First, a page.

Both operas on the 27th Spoleto Festival USA season had been eagerly anticipated by opera lovers. Léo Delibes’ Lakmé and George Frideric Handel’s Tamerlano are seldom staged. The latter is regarded as one of the great opera seria while the former is too readily dismissed as a vehicle for an almost instrument-like high soprano of the Lily Pons type. Neither opera’s director could resist the current fashion for up-dating the time of the action. These tinkerings varied as to success.

With strong singer-actors in every role, Director Charles Roubaud’s staging of Lakmé was a success across the board. The original setting for the opera, the early British Colonial period in India, was updated to the 1940s, just before partition. As it happened, this did little harm. There was the noisy intrusion of an automobile, but the essential, “ageless” Indian locations weren’t affected, and one adjusted to the more modern military uniforms. A forest of real bamboo, imported from China, formed the basic set for Brahmin priest Nilakantha’s sacred garden in Act I and for the idyllic jungle bower of Act III. Despite the brief defilement of the auto, discreet lighting, a mirrored surface and a native skiff on rollers proved perfect literally to carry off the Flower Duet. Whitewashed walls and adjoining alleys evoked the marketplace of Act II. The Set Designer was Bernard Arnould, the Costume Designer was Katia Duflot, and the stage lighting, particularly effective throughout, was by Vladimir Lukasevich. The subtle suggestion of shifting patterns of light filtered by the bamboo forest over the course of Act I was memorable.

Since her debut as Despina in last season’s Così fan tutte , the return of soprano Lyubov Petrova has been keenly anticipated. Her outstanding gifts as an actress are combined with a rock-solid vocal technique and a voice that defies easy categorization. A local Charleston critic, William Furtwangler, declared her to be “a dramatic soprano with a coloratura range.” I share his reasons for amazement if not his vocal taxonomy. Over the course of the opera, her voice proved capable of more subtle shadings to reflect Lakmé’s emotions than just the stratospheric instrument expected. All the high notes rang true and pure in the course of the Bell Song in Act II, which was a triumph. More subtle was my favorite, Act I’s “Flower Duet,” with its smooth blending of Petrova’s voice with the splendid mezzo-soprano Sandra Piques Eddy, who sang Mallika. Petrova’s dying duet with tenor Fernando de la Mora was effective. Mora bought a good, even tenor voice with a fine head tone to the role of her British lover Gérald. With a tenor voice of his quality, the rewards of some of the lesser known music were revealed: the Act I aria “Prendre le dessin d’un bijou” and all three major duos with Lakmé. Baritone Alain Fondary was implacable as her father Nilakantha, the Brahmin priest and chief of local British Colonial Resistance. His voice was as firm as could have been desired and so deep and resonant that I thought he was a bass. Franco Pomponi brought a fine, even baritone to the role of Gérald’s friend Frédéric. Hoo-Ryoung Hwang brought a good evenly supported soprano to the role of Ellen, daughter of the British Governor. Mezzo-soprano Edyta Kulczak portrayed her friend Rose while mezzo-soprano Keri Alkema managed to act older and bring a comic touch to the role of Miss Bentson, Ellen’s governess. Tenor J. Austin Bitner had but a brief singing role as the sympathetic follower Hadji.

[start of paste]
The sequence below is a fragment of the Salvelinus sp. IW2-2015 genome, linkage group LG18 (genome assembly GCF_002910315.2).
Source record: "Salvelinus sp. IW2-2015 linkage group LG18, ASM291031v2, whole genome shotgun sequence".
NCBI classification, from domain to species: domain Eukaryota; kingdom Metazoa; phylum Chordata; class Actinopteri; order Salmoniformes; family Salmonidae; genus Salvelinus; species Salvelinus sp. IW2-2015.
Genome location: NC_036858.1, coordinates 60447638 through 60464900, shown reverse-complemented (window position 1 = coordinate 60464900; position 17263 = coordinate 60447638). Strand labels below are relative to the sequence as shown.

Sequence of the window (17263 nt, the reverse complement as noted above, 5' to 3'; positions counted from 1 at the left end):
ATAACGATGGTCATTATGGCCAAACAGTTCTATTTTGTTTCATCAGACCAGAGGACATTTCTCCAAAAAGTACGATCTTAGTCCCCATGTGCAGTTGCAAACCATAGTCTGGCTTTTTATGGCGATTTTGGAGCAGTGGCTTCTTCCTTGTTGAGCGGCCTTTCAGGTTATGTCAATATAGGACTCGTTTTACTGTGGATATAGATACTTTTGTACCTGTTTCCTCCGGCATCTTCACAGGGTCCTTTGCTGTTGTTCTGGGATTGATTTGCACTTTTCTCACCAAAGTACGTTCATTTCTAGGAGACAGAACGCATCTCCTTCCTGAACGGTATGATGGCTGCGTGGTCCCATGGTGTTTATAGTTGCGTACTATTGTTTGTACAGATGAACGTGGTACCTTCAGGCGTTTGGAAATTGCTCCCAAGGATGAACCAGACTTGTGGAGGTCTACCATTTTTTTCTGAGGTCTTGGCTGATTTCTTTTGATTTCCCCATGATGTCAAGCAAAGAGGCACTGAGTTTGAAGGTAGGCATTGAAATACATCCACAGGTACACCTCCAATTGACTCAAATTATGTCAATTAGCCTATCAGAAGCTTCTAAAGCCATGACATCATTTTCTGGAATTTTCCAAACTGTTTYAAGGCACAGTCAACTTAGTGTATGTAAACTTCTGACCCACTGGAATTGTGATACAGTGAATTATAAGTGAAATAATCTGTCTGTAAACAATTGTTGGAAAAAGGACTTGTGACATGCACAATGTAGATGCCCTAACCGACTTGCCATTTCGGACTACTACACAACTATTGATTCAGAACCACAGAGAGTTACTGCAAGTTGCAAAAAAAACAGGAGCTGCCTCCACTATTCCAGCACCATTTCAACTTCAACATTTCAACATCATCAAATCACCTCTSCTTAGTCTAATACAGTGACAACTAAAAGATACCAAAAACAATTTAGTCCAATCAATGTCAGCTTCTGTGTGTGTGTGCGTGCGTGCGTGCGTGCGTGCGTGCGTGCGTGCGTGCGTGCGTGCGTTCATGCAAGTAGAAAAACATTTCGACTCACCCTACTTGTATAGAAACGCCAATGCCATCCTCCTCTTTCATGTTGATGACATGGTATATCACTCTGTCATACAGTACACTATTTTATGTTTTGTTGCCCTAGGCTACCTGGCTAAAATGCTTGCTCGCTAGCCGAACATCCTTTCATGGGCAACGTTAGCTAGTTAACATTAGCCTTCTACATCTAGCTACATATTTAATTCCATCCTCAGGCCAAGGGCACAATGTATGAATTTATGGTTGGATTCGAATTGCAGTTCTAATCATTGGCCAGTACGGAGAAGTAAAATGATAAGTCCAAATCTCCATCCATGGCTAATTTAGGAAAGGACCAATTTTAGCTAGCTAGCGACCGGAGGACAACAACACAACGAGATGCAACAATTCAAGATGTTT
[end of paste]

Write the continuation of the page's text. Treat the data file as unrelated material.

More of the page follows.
Festival Music Director Emmanuel Villaume contributed much to the surprisingly dramatic production. His well-drilled and enthusiastic young musicians in the Spoleto Festival Orchestra played with a marvelous sense of style. Villaume refused to get bogged down in the score’s orientalism – instead, he closely supported his singers and kept dramatic tension heightened throughout. Roubaud and Villaume found far more drama in the opera than I dared to expect. For once, Delibes received his full due.

Baroque operas have always been a challenge to present to modern audiences. In 1985, Spoleto USA presented a traditional staging of Handel’s great Ariodante with “Early Music Movement” vocal stars and original instruments in the pit (including UNC’s Brent Wissick). With last minute heavy cuts, it still ran past midnight with a far smaller audience than when it began. Clearly few modern audiences will sit still for a full run of recitatives and arias with their multiple repeats. “Creative” updatings, modern dress, etc., have never impressed me. In preparing for this season’s Tamerlano , I watched the DVD of the Händel-Festespiele Halle 2001 production directed by Jonathan Miller and conducted by Trevor Pinnock. All the visual glory of that production was in the resplendent period costumes, the sets being but stylized walls and a vintage throne. In a special feature, Miller – no slave to literal stagings – explained why updating a Handel opera seria to modern times would not work. He said that “the notion of relevance and modernity is a vice… of the Modern Theatre.” That production’s sets did no harm while much of its cast was inferior to the Charleston production.